Much is happening on college campuses. New, first year students are arriving with nervousness and eyes wide open to begin their exciting college career. Welcoming parties (students and events) are there to usher in the new class and provide hands on direction. Campuses are alive with new student activities, 1st year student experience programming, sporting events and activities in the dorms.

  • Parents – resist calling and checking in on your recent drop off. Students, new to the college experience need time to adjust, explore the campus, meet new classmates and get past their jitters. Give it a week to 10 days and then text a simple message: How are you doing? How are classes and your new experience going? Parent’s Weekend, held on all college campuses near the end of September and through the first part of October will be the time to take your first pulse check of your new college student.

If you are one of thousands of students who started and stopped attending college, this is the time to consider restarting. Becoming a Transfer Student! Upwards to 20% of a colleges’ 1st/2nd year student population leave school. The good thing is for every college/university that loses a student, that same institution is looking for a transfer student. Transfer students can bounce back to community college, and hit the restart button and/or move to a school on one’s original search list. Transfer students are in high demand. If you have been thinking about hitting the button, you can do it now!!


Upper class students are returning to campus to continue their educational experience. For some fine tuning of majors will be in order and others will be seeking out assistance and guidance to ensuring they’re on track to complete their degree. Degree completion is the goals and 4 years is the target. But if you do not know for certain where one is on the completion track, one could be in for a rude awaking. And the day to pick up one’s graduation packet is not the time to learn you have one/two/a full semester of courses to take to graduate. Find out now!! Don’t get surprised!!!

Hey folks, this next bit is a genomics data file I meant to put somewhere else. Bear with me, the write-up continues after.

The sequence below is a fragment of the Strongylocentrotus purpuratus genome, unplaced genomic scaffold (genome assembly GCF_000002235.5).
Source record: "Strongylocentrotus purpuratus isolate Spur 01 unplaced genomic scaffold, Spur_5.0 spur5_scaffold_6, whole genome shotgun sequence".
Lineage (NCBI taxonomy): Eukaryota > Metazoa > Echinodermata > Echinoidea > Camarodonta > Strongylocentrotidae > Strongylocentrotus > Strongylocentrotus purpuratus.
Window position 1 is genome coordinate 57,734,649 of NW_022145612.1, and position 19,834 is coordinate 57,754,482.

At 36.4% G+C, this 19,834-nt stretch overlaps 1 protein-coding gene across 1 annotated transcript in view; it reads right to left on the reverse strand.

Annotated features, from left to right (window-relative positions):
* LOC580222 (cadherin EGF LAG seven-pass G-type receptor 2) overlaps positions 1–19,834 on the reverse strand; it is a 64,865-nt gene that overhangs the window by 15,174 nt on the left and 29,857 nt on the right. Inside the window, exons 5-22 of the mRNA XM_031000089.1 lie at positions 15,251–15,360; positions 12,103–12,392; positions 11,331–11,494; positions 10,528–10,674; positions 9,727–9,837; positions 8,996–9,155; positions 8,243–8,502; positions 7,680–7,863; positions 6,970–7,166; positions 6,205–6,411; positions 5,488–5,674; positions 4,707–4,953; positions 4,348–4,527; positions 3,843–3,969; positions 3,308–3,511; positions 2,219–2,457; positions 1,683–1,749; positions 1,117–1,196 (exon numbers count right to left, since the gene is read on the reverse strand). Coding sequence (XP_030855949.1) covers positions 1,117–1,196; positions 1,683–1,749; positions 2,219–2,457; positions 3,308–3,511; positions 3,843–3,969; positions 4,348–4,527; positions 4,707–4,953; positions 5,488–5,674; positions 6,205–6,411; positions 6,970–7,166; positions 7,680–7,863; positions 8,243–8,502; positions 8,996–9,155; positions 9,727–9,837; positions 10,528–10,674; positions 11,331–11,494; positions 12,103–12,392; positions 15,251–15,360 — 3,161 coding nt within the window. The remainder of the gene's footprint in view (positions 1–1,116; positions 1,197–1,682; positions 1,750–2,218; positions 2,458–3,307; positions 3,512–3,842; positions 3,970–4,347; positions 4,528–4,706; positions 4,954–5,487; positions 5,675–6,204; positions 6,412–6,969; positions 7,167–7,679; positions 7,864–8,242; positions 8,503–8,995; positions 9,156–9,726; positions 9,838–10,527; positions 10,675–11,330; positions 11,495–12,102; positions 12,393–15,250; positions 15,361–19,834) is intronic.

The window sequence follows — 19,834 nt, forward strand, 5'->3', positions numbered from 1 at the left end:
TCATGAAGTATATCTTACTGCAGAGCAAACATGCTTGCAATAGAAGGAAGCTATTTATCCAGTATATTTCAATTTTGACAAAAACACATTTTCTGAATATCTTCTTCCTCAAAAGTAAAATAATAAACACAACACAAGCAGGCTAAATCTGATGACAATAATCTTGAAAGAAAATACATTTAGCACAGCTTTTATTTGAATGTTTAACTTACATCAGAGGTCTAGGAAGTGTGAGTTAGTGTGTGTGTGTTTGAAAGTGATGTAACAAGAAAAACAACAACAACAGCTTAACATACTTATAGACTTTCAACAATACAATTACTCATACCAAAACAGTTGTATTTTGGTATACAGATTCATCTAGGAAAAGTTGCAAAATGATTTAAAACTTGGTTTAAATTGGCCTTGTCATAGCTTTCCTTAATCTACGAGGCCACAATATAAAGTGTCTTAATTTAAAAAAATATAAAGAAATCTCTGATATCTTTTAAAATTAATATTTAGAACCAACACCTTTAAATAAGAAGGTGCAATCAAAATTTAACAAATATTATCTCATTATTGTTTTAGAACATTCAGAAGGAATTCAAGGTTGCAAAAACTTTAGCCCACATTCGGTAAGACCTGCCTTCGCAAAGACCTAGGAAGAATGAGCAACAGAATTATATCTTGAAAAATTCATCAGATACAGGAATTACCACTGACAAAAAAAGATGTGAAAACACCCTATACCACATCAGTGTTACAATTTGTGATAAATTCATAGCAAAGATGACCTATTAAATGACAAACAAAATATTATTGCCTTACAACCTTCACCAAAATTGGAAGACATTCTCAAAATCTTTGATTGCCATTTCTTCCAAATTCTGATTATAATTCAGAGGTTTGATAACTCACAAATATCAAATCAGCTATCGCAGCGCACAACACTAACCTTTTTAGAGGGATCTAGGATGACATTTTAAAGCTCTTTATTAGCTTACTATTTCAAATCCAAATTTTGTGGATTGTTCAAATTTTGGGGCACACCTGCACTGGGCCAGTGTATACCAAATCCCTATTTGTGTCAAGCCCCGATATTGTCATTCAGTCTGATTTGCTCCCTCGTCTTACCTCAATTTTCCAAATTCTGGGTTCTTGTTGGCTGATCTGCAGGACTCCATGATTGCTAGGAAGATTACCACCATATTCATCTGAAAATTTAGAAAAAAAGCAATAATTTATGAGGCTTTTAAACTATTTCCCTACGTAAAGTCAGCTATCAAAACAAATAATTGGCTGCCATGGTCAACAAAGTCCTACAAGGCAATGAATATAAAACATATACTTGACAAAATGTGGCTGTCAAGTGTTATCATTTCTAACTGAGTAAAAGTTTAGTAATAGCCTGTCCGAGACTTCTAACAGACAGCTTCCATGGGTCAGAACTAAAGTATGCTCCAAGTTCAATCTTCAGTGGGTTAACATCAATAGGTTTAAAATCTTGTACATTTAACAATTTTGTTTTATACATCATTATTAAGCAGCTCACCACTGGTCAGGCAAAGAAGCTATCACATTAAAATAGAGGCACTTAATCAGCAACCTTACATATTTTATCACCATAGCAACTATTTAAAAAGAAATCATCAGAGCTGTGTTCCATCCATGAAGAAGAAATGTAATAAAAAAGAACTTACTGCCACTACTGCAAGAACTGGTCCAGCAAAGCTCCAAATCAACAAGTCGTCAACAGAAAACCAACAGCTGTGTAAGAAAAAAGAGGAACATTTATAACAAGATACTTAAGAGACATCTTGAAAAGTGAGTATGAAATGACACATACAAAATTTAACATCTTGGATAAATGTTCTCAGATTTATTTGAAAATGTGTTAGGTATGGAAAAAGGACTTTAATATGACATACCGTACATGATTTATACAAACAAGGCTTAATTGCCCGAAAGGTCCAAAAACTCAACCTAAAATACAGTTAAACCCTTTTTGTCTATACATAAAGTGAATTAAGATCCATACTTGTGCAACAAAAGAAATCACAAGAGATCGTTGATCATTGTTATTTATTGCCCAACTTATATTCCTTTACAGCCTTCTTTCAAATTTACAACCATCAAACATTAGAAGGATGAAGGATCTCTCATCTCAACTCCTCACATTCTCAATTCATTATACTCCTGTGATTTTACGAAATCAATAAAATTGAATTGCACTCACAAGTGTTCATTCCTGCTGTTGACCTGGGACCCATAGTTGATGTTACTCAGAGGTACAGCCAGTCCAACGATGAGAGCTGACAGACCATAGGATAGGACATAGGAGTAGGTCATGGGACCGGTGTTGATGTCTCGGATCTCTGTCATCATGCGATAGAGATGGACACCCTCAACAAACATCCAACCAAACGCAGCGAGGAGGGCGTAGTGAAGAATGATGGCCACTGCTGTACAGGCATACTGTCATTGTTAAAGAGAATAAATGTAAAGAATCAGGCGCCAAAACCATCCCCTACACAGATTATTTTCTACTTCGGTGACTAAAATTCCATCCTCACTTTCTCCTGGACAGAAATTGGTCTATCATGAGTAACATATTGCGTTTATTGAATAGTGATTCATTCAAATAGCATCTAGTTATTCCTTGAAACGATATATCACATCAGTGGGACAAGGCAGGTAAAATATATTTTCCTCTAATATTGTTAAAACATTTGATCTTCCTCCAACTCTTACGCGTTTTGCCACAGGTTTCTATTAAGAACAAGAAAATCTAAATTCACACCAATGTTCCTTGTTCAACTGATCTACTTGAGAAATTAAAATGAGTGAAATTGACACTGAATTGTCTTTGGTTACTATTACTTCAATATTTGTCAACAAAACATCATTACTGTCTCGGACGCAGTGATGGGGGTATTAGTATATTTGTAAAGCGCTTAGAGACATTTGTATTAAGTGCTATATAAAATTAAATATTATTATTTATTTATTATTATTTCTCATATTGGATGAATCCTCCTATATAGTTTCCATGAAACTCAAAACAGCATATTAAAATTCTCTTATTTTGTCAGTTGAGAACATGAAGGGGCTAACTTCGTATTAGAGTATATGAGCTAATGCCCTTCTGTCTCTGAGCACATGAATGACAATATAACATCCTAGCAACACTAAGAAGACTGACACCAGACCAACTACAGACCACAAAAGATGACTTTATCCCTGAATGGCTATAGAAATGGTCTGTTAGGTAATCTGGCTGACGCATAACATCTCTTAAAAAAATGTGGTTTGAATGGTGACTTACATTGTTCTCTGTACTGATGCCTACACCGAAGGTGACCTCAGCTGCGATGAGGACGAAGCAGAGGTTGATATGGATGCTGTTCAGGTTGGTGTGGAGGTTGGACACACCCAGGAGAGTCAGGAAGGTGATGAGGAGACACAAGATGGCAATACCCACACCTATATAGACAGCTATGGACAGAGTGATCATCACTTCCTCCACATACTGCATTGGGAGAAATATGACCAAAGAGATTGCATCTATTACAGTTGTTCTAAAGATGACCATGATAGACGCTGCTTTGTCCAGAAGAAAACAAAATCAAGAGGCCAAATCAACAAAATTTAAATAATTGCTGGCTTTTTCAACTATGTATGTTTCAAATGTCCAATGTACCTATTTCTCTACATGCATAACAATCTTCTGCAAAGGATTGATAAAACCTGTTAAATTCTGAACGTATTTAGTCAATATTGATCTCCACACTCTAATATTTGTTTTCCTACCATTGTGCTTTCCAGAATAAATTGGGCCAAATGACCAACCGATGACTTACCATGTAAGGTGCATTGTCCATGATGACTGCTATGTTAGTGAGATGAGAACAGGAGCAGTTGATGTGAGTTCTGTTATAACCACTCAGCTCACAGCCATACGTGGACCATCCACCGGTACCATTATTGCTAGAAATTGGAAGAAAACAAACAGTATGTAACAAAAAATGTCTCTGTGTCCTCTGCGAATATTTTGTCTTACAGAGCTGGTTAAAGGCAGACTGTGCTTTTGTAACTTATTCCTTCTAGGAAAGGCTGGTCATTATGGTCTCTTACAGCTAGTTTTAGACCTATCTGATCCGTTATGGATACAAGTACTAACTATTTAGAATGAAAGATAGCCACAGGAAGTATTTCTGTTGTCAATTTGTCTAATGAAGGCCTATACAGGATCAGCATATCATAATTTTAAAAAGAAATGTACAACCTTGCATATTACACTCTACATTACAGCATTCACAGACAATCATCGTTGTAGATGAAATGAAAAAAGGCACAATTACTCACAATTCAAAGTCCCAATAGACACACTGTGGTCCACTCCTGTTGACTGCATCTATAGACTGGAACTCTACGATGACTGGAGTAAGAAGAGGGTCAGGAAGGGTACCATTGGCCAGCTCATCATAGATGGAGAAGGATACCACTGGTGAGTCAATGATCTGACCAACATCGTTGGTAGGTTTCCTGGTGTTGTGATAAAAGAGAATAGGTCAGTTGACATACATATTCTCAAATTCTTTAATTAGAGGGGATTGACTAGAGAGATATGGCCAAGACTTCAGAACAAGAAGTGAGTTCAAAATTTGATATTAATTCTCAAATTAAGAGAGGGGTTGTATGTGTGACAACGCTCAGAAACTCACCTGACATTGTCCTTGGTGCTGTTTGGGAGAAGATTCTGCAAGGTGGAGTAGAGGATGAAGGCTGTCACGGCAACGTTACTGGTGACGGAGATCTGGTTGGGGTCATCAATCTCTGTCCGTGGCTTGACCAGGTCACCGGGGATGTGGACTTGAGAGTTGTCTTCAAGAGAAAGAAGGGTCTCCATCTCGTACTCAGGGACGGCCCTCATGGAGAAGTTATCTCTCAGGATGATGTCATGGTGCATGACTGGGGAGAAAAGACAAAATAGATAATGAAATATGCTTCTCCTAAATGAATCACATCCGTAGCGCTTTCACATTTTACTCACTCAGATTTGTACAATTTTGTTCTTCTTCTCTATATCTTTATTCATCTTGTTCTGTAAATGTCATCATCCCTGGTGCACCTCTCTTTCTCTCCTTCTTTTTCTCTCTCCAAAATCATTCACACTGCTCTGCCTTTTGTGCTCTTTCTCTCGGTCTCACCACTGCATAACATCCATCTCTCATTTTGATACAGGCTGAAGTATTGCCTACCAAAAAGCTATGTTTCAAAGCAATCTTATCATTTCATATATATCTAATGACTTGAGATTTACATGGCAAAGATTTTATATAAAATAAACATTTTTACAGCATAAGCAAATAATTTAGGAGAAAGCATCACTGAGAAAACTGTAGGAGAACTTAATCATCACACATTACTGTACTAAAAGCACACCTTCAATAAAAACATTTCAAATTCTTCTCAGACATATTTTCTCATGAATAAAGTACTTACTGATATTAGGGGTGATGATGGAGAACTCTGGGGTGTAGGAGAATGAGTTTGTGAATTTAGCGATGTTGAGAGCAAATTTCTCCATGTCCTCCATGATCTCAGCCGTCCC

Returning to campus is also the time to investigate opportunities for internships, study abroad programs and other degree enhancements programs. If you have not been to Career Services why are you waiting. Stimulate your pathway to your job now. Make Career Services your best friend!!


Graduation has been over for months; the excitement is now turned to joining the workforce and seeing what arrives in the mail (email). For many recent graduates it is a message from an education loan servicer, the agent for the Federal Government or a private lender. For it is now time to arrange for the repayment of one’s education debt. Federal Direct and Private Student Loans are about to come due. The glorious six (6) month grace period is about to expire. Check out the links below to learn your rights, responsibilities and repayment options. Then pick up the phone, open the email and say hello.

Then pick up the phone, open the email and say hello – Someone on the other end will be happy to help!!

For more information on these and other admissions, financial aid and managing education debt topics, give us a ring at Get College Going

Before, During & After – Just Thinking

Before, During & After – Just Thinking

The idea of considering college after high school is a process that all students and families will encounter. Learning the paths, a student can explore should begin in middle school and be cultivated during their high school years. Finding one’s path to college, work and financial independence is not a one size fits all quest.


Colleges and universities continue opt out of requiring SAT’s & ACT test scores for admissions. However, most institutions continue to require national testing scores when awarding merit-based scholarships. Students interested in applying for merit aid should check with their school of interest. (Colleges Test Optional/Test Optional for Merit Aid)


Colleges and universities provide more than 70% of all tuition assistance; merit scholarships and need based assistance.  Merit scholarships reward students for their high school performance (academic, athletic and performing arts) and personal character. Need based financial aid attempts to assist students and families who demonstrate financial need.  Colleges use both types of resources to encourage students to consider their institution. It is not uncommon for students and parents to appeal their offers. Tuition assistance is key to making a choice that is not only affordable but the right fit!!


Time invested – Time Rewarded!

Private philanthropic donors, companies and organizations provide scholarships to first year and returning students attending public, private and community colleges. Criteria, eligibility and deadlines vary from program to program. Listed below are several nationally recognized sites to conduct individualized searches.

Sampling of Programs: